After 18 years, Apple finally ends support for buying Movies and TV on iTunes

New Apple TV interface
(Image credit: Future)

When TV shows and movies got incorporated into iTunes 6 back in October 2005, it streamlined a more messy process. Now, with the launch of iOS 17.2, Apple has finally outgrown it, and iTunes may be on the way out too. 

As we originally reported last week during the tvOS 17.2 RC, iTunes Movies and iTunes TV shows purchased before now can be found in the Apple TV app, as it aims to replace all these services with just Apple TV. You won’t miss out on any purchases made until now and can, instead, buy any new shows or movies through the app. This change has now not only gone live on tvOS17.2 but iOS 17.2, automatically moving where you can purchase your TV shows and movies. Devices that have not yet been updated will still be able to purchase and view TV shows and movies from the iTunes Store. 

tvOS now has a much cleaner interface with a brand new menu bar on the left-hand side, which includes other video apps, subscriptions, and more. Though the inclusion of movies and TV in iTunes was iconic, it made the browsing experience tedious and bloated, which explains this new setup. 

All good things must come to an end – iMore’s take

Just like it can be hard to justify putting resources into iTunes TV shows when Apple TV exists as a service, iTunes feels like it has been made mostly obsolete by Apple Music, an app that could easily incorporate iTunes’ best features. Though Apple Music is all about streaming music, you can download your favorite music in lossless quality to listen to on the go.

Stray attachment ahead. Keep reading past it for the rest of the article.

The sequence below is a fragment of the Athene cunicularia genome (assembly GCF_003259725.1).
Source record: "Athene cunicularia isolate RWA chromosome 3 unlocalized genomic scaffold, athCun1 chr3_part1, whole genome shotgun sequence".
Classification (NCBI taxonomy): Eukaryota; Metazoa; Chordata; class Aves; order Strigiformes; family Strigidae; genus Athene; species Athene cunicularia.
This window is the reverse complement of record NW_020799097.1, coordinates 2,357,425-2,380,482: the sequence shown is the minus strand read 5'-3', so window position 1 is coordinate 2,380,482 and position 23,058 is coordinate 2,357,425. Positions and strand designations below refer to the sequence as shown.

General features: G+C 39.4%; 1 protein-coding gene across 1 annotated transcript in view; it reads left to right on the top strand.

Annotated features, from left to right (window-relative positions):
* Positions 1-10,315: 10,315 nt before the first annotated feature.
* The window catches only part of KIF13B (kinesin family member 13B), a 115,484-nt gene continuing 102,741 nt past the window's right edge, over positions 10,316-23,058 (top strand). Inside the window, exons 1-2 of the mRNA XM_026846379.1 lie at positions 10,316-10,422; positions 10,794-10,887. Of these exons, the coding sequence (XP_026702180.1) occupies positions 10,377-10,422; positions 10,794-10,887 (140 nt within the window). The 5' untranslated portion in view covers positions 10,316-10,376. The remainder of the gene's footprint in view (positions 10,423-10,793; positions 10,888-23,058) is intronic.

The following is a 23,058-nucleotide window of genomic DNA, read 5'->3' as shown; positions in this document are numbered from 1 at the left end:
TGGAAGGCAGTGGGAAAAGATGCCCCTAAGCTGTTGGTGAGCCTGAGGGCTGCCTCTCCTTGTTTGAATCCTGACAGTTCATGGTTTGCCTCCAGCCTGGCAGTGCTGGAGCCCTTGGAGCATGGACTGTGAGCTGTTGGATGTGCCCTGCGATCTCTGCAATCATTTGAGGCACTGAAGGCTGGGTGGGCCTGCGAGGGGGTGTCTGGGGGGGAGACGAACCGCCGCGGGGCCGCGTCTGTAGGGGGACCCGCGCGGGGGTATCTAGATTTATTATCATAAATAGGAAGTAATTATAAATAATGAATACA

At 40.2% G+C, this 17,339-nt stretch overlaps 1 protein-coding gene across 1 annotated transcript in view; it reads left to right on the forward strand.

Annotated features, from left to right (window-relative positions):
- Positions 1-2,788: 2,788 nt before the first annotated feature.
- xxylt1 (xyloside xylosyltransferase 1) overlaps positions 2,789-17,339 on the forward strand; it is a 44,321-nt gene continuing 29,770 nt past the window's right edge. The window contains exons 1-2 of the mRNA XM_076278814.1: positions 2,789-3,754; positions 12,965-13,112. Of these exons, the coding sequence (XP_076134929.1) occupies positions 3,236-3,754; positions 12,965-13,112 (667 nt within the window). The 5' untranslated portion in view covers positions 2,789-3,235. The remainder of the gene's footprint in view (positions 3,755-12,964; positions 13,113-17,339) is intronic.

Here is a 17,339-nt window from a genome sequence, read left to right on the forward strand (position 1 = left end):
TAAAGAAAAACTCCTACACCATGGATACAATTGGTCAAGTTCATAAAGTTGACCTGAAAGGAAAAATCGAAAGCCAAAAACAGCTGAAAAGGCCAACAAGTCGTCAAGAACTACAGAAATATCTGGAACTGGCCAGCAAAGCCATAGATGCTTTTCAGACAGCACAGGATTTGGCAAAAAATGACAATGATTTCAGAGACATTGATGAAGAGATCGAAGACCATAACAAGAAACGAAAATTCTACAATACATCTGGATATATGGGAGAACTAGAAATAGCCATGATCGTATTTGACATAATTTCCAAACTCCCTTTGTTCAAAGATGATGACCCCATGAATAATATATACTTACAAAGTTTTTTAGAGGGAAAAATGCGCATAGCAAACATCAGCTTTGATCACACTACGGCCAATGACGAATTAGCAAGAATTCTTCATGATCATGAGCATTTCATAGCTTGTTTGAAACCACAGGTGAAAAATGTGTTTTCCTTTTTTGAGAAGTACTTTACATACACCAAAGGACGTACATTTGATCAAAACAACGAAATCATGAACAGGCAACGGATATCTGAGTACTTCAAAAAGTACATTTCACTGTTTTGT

This is a step that Apple has needed to take for a while but likely hasn’t due to the history of the brand itself. iTunes is an iconic service and this feels like one of the final steps before it ends entirely. Like the iPod and iBook, it will be fondly remembered when it becomes fully redundant. 

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James Bentley

James is a staff writer and general Jack of all trades at iMore. With news, features, reviews, and guides under his belt, he has always liked Apple for its unique branding and distinctive style. Originally buying a Macbook for music and video production, he has since gone on to join the Apple ecosystem with as many devices as he can fit on his person. 

With a degree in Law and Media and being a little too young to move onto the next step of his law career, James started writing from his bedroom about games, movies, tech, and anything else he could think of. Within months, this turned into a fully-fledged career as a freelance journalist. Before joining iMore, he was a staff writer at Gfinity and saw himself published at sites like TechRadar, NME, and Eurogamer. 

As his extensive portfolio implies, James was predominantly a games journalist before joining iMore and brings with him a unique perspective on Apple itself. When not working, he is trying to catch up with the movies and albums of the year, as well as finally finishing the Yakuza series. If you like Midwest emo music or pretentious indie games that will make you cry, he’ll talk your ear off.